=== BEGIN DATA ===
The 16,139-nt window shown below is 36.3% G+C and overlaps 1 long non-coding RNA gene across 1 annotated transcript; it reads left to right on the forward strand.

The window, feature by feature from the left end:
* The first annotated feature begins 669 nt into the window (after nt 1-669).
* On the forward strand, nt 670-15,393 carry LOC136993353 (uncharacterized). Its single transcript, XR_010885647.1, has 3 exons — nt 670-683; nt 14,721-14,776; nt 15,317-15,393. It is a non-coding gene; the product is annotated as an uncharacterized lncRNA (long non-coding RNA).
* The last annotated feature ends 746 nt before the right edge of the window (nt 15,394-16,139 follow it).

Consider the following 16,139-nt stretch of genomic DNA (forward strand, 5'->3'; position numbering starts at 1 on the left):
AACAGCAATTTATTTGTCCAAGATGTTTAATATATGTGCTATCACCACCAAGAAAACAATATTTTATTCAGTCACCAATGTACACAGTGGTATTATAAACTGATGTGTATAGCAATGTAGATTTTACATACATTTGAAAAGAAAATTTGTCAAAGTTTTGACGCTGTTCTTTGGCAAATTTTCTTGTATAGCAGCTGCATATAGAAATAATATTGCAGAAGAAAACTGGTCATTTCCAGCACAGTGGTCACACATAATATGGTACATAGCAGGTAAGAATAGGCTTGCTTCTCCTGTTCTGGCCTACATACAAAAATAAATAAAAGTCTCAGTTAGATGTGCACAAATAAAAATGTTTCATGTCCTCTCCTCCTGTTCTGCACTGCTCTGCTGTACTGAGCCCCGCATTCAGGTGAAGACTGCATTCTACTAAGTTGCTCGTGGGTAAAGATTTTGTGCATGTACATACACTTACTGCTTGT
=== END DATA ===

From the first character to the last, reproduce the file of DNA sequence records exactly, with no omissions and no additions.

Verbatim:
The 16,139-nt window shown below is 36.3% G+C and overlaps 1 long non-coding RNA gene across 1 annotated transcript; it reads left to right on the forward strand.

The window, feature by feature from the left end:
* The first annotated feature begins 669 nt into the window (after nt 1-669).
* On the forward strand, nt 670-15,393 carry LOC136993353 (uncharacterized). Its single transcript, XR_010885647.1, has 3 exons — nt 670-683; nt 14,721-14,776; nt 15,317-15,393. It is a non-coding gene; the product is annotated as an uncharacterized lncRNA (long non-coding RNA).
* The last annotated feature ends 746 nt before the right edge of the window (nt 15,394-16,139 follow it).

Consider the following 16,139-nt stretch of genomic DNA (forward strand, 5'->3'; position numbering starts at 1 on the left):
AACAGCAATTTATTTGTCCAAGATGTTTAATATATGTGCTATCACCACCAAGAAAACAATATTTTATTCAGTCACCAATGTACACAGTGGTATTATAAACTGATGTGTATAGCAATGTAGATTTTACATACATTTGAAAAGAAAATTTGTCAAAGTTTTGACGCTGTTCTTTGGCAAATTTTCTTGTATAGCAGCTGCATATAGAAATAATATTGCAGAAGAAAACTGGTCATTTCCAGCACAGTGGTCACACATAATATGGTACATAGCAGGTAAGAATAGGCTTGCTTCTCCTGTTCTGGCCTACATACAAAAATAAATAAAAGTCTCAGTTAGATGTGCACAAATAAAAATGTTTCATGTCCTCTCCTCCTGTTCTGCACTGCTCTGCTGTACTGAGCCCCGCATTCAGGTGAAGACTGCATTCTACTAAGTTGCTCGTGGGTAAAGATTTTGTGCATGTACATACACTTACTGCTTGT